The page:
Respecting The Land On Which We Stand

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meaning place of the clear salt water in the Southern Lushootseed language, has been the primary home of the Suquamish people since time immemorial. It is the ancient place on Agate Passage, the site of Old-Man-House Village, the winter home of Chief Seattle and the heart of the Suquamish people. It is here- past , present and future that the Suquamish people live on the land of our ancestors and our great-grandchildren.

Suquamish word for


“Every part of this soil is sacred in the estimation of my people. Every hillside, every
valley, every plain and grove, has been hallowed by some sad or happy event in days
long vanished.”
Chief Seattle 1854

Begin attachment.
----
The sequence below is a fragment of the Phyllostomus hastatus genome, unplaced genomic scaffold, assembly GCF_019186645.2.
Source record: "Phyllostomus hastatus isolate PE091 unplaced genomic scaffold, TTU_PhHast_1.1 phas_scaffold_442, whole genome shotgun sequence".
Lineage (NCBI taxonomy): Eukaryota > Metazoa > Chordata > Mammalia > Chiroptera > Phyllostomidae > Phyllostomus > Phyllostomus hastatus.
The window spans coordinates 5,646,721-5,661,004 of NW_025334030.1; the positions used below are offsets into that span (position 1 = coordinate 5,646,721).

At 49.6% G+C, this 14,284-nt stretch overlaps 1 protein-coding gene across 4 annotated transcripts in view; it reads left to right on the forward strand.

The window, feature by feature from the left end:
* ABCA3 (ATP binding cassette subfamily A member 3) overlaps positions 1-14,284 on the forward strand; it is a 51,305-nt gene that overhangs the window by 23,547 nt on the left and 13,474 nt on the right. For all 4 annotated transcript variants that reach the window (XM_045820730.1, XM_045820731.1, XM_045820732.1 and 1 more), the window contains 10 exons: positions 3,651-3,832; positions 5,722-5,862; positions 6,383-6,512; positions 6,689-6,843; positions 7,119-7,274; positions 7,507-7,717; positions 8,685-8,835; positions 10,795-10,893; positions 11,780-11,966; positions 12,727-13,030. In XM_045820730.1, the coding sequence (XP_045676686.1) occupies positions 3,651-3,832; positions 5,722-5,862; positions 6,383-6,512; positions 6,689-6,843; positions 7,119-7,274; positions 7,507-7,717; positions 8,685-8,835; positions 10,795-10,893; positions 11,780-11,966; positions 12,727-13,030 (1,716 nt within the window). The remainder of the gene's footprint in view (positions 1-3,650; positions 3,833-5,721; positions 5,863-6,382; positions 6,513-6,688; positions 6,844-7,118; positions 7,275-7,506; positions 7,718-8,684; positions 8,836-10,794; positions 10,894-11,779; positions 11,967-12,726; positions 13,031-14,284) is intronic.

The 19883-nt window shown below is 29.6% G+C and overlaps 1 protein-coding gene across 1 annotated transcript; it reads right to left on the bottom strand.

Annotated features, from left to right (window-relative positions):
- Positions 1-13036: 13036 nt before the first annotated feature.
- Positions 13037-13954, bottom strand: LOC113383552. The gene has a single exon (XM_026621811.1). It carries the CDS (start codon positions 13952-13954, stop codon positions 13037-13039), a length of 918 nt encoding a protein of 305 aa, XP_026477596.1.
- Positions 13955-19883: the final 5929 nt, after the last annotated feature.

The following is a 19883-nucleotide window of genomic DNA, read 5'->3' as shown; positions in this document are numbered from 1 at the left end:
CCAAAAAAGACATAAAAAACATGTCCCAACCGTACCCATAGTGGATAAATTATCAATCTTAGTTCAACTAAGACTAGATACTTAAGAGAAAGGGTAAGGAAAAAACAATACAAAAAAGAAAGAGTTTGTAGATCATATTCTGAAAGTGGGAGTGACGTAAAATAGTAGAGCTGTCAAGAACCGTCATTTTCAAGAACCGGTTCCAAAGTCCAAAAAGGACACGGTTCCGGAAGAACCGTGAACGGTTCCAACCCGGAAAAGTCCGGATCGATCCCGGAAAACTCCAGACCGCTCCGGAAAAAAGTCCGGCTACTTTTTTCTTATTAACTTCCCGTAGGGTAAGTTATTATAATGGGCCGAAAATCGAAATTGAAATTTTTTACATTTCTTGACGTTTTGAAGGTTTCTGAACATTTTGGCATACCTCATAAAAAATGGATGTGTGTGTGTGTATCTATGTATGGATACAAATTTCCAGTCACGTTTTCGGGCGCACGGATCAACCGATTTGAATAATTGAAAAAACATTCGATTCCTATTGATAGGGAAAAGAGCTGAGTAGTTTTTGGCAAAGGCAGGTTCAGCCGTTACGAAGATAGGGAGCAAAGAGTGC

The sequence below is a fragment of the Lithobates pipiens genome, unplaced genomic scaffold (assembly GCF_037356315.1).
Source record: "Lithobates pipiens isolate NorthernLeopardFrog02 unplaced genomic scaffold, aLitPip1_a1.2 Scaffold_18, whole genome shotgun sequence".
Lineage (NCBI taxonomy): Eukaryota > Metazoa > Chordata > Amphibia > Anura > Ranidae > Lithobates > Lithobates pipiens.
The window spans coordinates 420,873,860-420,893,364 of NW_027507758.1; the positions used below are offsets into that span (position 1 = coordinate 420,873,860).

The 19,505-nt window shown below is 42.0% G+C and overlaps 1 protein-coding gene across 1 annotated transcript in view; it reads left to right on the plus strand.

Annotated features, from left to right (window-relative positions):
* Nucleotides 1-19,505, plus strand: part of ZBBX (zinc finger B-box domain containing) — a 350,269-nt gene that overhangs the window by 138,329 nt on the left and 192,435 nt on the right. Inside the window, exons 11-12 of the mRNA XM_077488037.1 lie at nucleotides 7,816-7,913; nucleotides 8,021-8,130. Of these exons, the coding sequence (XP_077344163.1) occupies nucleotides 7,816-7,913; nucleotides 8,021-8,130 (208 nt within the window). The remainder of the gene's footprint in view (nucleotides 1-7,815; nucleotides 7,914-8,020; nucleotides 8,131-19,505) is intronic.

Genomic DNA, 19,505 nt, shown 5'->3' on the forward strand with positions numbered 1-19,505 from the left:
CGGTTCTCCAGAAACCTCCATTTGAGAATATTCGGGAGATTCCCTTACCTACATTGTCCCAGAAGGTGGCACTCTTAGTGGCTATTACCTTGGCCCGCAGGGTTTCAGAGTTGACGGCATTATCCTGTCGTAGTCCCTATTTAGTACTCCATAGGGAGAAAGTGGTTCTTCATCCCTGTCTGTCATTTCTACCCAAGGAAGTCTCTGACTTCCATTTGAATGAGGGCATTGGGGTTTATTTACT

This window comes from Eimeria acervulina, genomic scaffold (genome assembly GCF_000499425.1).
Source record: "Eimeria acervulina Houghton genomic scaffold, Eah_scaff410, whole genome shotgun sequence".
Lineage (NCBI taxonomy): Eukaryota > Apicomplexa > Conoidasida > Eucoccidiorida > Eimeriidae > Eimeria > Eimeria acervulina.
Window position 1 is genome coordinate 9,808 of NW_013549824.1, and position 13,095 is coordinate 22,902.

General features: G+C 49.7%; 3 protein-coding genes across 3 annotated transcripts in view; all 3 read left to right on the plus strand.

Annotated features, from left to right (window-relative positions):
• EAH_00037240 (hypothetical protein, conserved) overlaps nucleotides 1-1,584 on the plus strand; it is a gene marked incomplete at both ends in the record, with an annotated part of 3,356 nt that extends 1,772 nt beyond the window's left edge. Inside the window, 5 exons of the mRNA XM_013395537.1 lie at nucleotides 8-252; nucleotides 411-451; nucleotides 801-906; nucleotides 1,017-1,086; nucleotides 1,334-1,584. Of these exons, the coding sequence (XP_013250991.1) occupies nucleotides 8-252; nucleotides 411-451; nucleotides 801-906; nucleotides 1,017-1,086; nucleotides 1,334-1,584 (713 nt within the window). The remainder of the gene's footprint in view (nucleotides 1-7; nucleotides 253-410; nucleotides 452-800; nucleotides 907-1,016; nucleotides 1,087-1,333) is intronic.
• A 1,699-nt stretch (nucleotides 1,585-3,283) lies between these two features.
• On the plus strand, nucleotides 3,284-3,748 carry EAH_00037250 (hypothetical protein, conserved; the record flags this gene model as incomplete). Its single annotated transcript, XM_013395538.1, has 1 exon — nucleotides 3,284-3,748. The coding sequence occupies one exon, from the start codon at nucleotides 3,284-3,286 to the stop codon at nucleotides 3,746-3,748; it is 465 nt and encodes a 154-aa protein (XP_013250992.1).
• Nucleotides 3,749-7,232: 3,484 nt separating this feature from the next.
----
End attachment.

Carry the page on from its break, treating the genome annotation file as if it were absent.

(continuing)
We would like to begin by acknowledging that the land on which we gather is within
the aboriginal territory of the suq̀ʷabš “People of Clear Salt Water” (Suquamish
People). Expert fisherman, canoe builders and basket weavers, the suq̀ʷabš live in
harmony with the lands and waterways along Washington’s Central Salish Sea as they
have for thousands of years. Here, the suq̀ʷabš live and protect the land and waters
of their ancestors for future generations as promised by the Point Elliot Treaty of